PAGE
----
Jimmy Fallon, Gwyneth Paltrow, Justin Bieber, Madonna, and other celebrities who spent a fairly embarrassing chunk of the last few years trying to convince fans that ugly pictures of monkeys were both a) cool and b) a lucrative investment opportunity, are now getting hit with a lawsuit. Specifically—and per THR—a number of famouses have found themselves defendants in a new suit this week that accuses at least some of them of, among other things, failing to disclose a financial stake in a company that facilitates purchases of Bored Ape Yacht Club NFTs, even as they were publicly promoting the brand.
Said suit is being put forward by Adonis Real and Adam Titcher, two Ape buyers who lost money on their purchases, and who are hoping to develop a class-action suit against all involved. Their targets include BAYC parent company Yuga Labs, a number of celebrity promoters who endorsed the brand (Paris Hilton, Diplo, Post Malone, Snoop Dogg, Stephen Curry, Kevin Hart, DJ Khaled, and more are also named as “Promoter Defendants”), and well known music industry manager Guy Oseary, who’s being accused of setting up low-key payments through a company called Moonpay (which many of the named celebs are purportedly investors in) to pay them for their endorsements.
Much of the lawsuit’s focus rests on Oseary, the long-time manager for Madonna (as well as U2, the Red Hot Chili Peppers, and more), who’s referred to in the legal docs as “the Fifth Ape.” (Alongside the four founders of Yuga Labs, all also defendants.) Oseary is accused of leveraging his considerable network of contacts—the lawsuit specifically calls out his help in Fallon booking U2 in the first days of the host’s tenure on The Tonight Show—to rope in celebrity investors and promoters to build up the Bored Ape brand.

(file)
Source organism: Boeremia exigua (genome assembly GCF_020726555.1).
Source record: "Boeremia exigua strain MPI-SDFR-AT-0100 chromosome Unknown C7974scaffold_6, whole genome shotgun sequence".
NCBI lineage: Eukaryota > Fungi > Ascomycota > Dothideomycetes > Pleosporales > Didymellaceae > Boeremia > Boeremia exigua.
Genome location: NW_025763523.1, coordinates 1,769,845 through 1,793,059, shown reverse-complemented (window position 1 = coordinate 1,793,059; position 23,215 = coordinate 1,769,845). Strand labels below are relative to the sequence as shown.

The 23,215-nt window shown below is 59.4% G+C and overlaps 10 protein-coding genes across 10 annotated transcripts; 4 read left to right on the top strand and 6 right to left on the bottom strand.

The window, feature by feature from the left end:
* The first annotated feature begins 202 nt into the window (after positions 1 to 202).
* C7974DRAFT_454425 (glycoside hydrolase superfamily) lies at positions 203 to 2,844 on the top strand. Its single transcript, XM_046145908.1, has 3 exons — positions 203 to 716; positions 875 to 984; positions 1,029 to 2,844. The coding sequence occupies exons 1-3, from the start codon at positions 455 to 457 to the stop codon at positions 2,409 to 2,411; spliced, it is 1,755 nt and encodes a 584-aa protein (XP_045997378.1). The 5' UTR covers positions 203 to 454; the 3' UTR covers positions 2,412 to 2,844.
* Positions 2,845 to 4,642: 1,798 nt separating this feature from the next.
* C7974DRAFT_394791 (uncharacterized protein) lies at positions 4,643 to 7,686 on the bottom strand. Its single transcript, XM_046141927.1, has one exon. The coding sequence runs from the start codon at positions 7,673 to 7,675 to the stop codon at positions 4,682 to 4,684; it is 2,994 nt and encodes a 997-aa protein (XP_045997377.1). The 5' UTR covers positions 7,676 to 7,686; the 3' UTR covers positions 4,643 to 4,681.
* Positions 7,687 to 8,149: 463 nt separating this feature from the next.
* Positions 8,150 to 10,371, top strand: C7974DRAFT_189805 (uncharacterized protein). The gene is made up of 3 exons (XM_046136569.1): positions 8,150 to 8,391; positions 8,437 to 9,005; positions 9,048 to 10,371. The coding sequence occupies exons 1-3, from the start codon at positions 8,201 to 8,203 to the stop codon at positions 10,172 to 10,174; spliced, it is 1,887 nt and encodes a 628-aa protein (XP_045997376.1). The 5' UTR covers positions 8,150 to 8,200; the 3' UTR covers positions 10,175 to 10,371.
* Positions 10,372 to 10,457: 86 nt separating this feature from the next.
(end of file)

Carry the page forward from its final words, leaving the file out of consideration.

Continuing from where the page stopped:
Highlighting a November 2021 Tonight Show interview with web artist Matt “Beeple” Winkelmann (who’s allegedly in business with Oseary, and also a named defendant in the suit), the lawsuit accuses Fallon of being paid to promote the brand when he talked about getting his own ugly monkey picture through Moonpay, writing that, “Fallon did not disclose that he had a financial interest in MoonPay or that he was likewise financially interested, directly or indirectly, in the increased saleand popularity of Yuga securities.” The lawsuit goes on to allegedly detail a number of other transactions in which celebrities appear to have been paid, either in cryptocurrency or NFTs, in exchange for their endorsements.
A Yuga Labs spokesperson responded to the suit this week, calling the claims “Opportunistic and parasitic. We strongly believe that they are without merit, and look forward to proving as much.” This isn’t the first celebrity-focused NFT/crypto lawsuit to crop up in recent months, as the entire market continues to rest comfortably in the toilet. (Trading of the Bored Ape NFTs has reportedly dropped by 93 percent since its launch.) A number of paid promoters (including Larry David) were recently named as defendants in a suit for promoting crypto exchange FTX.
You can read the full text of the Bored Ape suit over at THR.